Fall Management of Cool-Season Invaders in Pastures
When cheatgrass, bromes, and other cool-season plants invade native warm-season grass pastures and rangeland, they shift good grazing away from summer.
Cool-season grasses take over summer pastures relatively easily because they develop rapidly during fall and spring when native grass provides little competition. Then they use moisture and nutrients during spring before warm-season plants have a chance to use them.
Heavy grazing this fall after warm-season plants go dormant after a hard freeze as well as grazing very early next spring will weaken and reduce competition from these winter annual weeds. This can limit further invasion and slowly improve summer production. A prescribed spring burn also can do wonders for a warm-season pasture if you have enough fuel to carry a fire and can conduct the burn safely and legally.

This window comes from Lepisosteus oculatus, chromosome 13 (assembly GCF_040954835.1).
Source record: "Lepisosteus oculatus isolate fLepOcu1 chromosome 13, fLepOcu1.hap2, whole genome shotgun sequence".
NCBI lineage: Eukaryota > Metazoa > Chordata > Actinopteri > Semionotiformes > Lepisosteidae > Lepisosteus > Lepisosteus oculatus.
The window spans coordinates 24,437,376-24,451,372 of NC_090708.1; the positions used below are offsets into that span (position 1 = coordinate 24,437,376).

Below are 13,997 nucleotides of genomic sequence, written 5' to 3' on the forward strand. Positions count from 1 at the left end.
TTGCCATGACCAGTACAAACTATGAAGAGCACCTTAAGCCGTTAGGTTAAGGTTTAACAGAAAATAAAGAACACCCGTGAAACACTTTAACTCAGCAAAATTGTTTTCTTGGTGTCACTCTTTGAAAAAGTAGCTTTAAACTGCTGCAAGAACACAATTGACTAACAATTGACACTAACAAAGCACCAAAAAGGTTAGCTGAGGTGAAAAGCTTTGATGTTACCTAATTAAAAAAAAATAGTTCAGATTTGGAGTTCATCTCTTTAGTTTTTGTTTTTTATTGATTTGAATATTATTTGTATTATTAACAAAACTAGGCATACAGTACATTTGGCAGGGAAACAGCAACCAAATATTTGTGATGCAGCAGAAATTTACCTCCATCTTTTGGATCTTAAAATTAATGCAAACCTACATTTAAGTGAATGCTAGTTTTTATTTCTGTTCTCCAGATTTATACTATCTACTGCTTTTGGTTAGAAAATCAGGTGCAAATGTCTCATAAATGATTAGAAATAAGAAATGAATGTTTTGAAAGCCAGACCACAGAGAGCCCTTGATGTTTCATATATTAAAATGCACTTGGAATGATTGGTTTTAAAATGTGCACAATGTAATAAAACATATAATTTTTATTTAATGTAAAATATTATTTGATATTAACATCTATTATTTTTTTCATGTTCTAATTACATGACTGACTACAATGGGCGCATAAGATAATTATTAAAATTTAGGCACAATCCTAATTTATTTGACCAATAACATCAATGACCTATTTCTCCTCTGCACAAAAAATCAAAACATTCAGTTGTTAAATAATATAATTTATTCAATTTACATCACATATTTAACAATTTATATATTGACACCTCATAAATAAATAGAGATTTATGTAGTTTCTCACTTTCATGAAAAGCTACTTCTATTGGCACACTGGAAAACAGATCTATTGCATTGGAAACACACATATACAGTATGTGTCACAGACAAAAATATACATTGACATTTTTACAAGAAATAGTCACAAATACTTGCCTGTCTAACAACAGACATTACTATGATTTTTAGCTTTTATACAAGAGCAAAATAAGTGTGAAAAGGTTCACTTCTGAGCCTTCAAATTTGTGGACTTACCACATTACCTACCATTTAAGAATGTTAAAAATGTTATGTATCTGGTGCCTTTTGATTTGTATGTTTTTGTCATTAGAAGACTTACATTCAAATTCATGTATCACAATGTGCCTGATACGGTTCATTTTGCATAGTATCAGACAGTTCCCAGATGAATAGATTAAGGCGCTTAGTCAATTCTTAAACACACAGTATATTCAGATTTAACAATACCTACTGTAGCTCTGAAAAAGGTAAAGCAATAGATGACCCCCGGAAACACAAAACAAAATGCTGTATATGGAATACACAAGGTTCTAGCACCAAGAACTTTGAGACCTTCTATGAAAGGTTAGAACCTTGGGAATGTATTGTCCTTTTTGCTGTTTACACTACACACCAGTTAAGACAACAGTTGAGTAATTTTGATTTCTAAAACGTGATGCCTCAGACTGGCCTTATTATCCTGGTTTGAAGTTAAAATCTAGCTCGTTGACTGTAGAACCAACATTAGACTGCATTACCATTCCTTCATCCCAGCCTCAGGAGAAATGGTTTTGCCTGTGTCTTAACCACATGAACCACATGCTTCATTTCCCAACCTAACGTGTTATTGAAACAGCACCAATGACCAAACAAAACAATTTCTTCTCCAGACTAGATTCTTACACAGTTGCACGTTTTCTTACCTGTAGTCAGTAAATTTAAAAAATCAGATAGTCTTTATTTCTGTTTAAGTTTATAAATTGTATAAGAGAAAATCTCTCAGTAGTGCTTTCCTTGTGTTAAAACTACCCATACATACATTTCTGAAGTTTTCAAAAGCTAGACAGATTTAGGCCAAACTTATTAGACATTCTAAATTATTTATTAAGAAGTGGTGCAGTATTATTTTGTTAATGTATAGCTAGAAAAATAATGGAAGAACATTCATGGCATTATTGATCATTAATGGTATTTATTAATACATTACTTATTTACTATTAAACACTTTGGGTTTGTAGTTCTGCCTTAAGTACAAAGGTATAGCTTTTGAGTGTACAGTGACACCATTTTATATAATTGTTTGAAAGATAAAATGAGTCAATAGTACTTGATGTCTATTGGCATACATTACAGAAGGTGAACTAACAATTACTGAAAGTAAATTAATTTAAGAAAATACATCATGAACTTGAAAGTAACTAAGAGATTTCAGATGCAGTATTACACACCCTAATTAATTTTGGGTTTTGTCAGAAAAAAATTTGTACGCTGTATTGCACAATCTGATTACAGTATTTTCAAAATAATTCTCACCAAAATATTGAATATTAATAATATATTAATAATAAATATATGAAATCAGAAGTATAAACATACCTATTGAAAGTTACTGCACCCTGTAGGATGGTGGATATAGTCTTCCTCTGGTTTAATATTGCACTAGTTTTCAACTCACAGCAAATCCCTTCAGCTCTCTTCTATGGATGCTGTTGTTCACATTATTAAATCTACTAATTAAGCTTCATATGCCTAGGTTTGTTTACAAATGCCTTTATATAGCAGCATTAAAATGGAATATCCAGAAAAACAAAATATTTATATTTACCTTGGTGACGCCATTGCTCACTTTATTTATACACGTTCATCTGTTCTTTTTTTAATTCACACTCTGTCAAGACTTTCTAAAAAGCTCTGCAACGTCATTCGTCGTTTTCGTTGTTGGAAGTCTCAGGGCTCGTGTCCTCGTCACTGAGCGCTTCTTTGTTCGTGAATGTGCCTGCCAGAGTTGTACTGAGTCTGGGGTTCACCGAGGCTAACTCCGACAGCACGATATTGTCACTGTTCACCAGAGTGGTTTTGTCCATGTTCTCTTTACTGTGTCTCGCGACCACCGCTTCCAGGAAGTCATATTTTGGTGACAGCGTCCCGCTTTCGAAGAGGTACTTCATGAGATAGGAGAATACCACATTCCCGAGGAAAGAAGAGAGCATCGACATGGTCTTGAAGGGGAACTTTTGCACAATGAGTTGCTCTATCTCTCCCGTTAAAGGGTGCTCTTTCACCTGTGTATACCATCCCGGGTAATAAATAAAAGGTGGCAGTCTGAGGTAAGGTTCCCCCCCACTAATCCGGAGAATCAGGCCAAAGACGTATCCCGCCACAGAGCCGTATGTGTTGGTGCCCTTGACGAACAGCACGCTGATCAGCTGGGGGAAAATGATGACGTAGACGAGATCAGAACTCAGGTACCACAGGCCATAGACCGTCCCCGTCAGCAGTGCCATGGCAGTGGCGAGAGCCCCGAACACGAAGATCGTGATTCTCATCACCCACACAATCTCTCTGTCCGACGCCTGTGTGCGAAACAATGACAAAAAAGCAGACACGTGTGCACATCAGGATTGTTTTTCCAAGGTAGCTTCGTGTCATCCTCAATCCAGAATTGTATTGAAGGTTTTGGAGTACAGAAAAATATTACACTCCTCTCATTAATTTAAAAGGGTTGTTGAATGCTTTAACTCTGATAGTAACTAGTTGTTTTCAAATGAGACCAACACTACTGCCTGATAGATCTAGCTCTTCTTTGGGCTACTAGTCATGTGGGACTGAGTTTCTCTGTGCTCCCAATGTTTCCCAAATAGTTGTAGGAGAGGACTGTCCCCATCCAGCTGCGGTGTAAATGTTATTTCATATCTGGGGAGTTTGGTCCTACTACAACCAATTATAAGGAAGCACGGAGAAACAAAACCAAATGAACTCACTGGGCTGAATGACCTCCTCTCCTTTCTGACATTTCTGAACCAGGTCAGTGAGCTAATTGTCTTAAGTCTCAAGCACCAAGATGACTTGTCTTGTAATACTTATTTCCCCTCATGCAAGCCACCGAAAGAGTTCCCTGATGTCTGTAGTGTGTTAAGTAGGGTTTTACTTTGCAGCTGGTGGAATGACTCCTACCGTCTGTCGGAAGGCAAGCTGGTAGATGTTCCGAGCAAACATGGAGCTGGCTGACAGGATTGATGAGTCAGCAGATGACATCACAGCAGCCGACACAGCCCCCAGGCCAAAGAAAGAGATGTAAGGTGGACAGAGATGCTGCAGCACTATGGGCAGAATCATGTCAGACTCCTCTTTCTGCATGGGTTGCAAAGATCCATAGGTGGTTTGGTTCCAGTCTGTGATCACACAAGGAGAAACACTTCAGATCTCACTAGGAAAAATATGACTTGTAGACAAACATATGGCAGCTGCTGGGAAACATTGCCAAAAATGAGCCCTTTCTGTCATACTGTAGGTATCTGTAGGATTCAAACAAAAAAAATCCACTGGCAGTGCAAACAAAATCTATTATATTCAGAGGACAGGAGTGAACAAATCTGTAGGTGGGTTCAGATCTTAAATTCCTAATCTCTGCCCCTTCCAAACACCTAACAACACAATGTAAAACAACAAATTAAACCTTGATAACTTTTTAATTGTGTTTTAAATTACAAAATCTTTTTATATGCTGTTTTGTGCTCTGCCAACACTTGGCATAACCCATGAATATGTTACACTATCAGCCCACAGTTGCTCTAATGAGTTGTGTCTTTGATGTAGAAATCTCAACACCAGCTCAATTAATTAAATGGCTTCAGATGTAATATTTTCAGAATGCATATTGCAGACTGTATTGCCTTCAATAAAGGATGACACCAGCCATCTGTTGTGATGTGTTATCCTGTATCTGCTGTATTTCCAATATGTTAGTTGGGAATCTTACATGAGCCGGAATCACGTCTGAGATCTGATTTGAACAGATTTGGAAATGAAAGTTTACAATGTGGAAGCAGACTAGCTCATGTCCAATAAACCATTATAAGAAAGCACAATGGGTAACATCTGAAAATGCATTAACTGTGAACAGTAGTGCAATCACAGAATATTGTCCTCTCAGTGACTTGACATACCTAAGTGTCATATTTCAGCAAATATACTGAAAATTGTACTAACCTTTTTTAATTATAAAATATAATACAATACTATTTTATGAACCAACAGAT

An even faster approach is to apply a glyphosate herbicide after a couple hard freezes in late fall. Hard freezes turn warm-season plants dormant while weedy cool-season grasses remain green. For best results apply glyphosate when daytime temperatures are above 60ºF and nighttime temperatures stay above 40ºF. This will kill or weaken the green and susceptible cool-season weedy grasses, but not affect dormant warm-season plants.
By reducing competition, warm-season plants will grow more vigorously next year and provide better summer pasture.